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New insight into the Warsaw Ghetto uprising
The Times of Israel – April 18, 2012 by Jack Cohen
On Sunday April 14, Moshe Arens, former Israeli Defense Minister, Foreign Minister and Ambassador to the USA, spoke at Netanya -AACI on his recently published book, “Flags over the Warsaw Ghetto.” This is a unique and novel work that rights a historic wrong in Jewish history. The date was appropriate since the uprising in the Warsaw Ghetto started on April 19, 1943, the first day of Passover 69 years ago, and the date of Yom Hashoah, Holocaust Heroes and Martyrs Remembrance Day in Israel. Until now the true history of what happened during that epic battle has been obscured, by lack of information and biased reportage. Finally due to Moshe Aren’s efforts, the true story can be told. This is my attempt to summarize his presentation.
The story starts in Kovno (now Kaunas) in Lithuania, which was one of the first areas to come under German control. Kovno had one of the largest Jewish populations, ca. 70,000 Jews, and within seven weeks of its occupation 30,000 had been killed by the Germans. A resistance movement grew among the Jewish youth that was unified, with all groups from left and right joined together. But, the Germans managed to learn the identity of the leader of the Jewish underground, Itzik Wittenberg, and they forced the Judenrat, the Jewish council to hand him over, and this was supported by the remainder of the Jewish population who feared further German reprisals. To avoid intra-Jewish strife, Wittenberg commited suicide and as a consequence there was no uprising in the Kovno Ghetto.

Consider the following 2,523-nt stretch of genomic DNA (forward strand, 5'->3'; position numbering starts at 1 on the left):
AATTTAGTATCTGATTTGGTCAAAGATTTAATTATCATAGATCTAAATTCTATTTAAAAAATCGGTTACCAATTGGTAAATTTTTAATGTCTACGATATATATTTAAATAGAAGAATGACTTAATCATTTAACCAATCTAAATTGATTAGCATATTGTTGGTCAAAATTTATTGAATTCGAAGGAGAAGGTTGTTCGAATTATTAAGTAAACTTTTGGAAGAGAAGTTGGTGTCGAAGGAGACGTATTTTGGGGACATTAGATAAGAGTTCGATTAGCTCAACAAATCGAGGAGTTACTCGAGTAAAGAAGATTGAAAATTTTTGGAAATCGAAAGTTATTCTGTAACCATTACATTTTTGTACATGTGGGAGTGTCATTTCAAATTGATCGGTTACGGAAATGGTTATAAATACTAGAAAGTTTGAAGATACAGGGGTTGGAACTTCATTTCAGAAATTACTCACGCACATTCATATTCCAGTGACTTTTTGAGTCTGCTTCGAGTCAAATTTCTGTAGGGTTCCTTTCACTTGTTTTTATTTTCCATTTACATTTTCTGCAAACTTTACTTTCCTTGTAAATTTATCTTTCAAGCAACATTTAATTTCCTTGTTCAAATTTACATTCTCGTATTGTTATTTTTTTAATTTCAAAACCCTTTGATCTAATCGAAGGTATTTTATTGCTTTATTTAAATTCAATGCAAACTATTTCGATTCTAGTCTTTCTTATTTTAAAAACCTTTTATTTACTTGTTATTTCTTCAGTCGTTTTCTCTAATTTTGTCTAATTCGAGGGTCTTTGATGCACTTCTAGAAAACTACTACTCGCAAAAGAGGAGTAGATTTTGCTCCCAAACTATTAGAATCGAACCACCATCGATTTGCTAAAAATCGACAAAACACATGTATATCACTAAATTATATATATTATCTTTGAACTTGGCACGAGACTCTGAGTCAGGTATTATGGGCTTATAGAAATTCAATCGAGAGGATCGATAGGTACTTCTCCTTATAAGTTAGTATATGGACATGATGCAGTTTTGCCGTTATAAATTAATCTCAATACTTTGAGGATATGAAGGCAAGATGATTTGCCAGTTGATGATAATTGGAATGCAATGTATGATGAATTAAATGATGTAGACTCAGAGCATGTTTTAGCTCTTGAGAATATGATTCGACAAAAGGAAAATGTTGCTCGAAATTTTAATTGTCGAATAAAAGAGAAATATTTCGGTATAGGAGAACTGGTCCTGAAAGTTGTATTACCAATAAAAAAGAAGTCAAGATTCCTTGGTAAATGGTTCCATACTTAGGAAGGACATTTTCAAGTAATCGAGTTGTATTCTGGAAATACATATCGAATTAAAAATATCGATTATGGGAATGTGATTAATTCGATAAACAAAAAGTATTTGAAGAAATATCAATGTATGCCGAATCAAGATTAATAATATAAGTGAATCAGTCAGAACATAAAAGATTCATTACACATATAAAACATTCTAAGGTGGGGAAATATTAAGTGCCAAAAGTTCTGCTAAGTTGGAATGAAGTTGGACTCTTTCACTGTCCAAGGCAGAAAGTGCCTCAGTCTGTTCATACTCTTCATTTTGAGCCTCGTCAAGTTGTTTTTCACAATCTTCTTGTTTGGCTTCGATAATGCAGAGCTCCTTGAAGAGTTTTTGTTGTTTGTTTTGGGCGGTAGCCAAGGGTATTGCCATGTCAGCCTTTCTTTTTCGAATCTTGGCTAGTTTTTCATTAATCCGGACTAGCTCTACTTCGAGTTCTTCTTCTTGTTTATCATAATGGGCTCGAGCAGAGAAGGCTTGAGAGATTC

Emissaries were sent from Kovno to Warsaw to warn the Jews there of the German massacres, but some Jews refused to believe them and others were sure that such events could not occur in civilized Warsaw. The Jewish population of Warsaw was ca. 350,000, but many escaped east before the Germans arrived, and the Germans forced many Jews from surrounding areas into the Ghetto when it was established in October 1940 with a Jewish population of ca. 380,000, the largest Ghetto in Europe. In June 1942 the Germans began the systematic organized murder of the Jews of Warsaw. Every day the Jews were assembled at the Umschlagplatz and ca. 8,000 were forced into cattle cars and taken by train to an unknown destination. Many realized that they were going to their deaths and this was confirmed by sending men to follow the trains. It was discovered that they went to the death camp Treblinka and returned empty. The leader of the Warsaw Ghetto Judenrat Adam Czerniakow commited suicide because of his complicity in these deaths.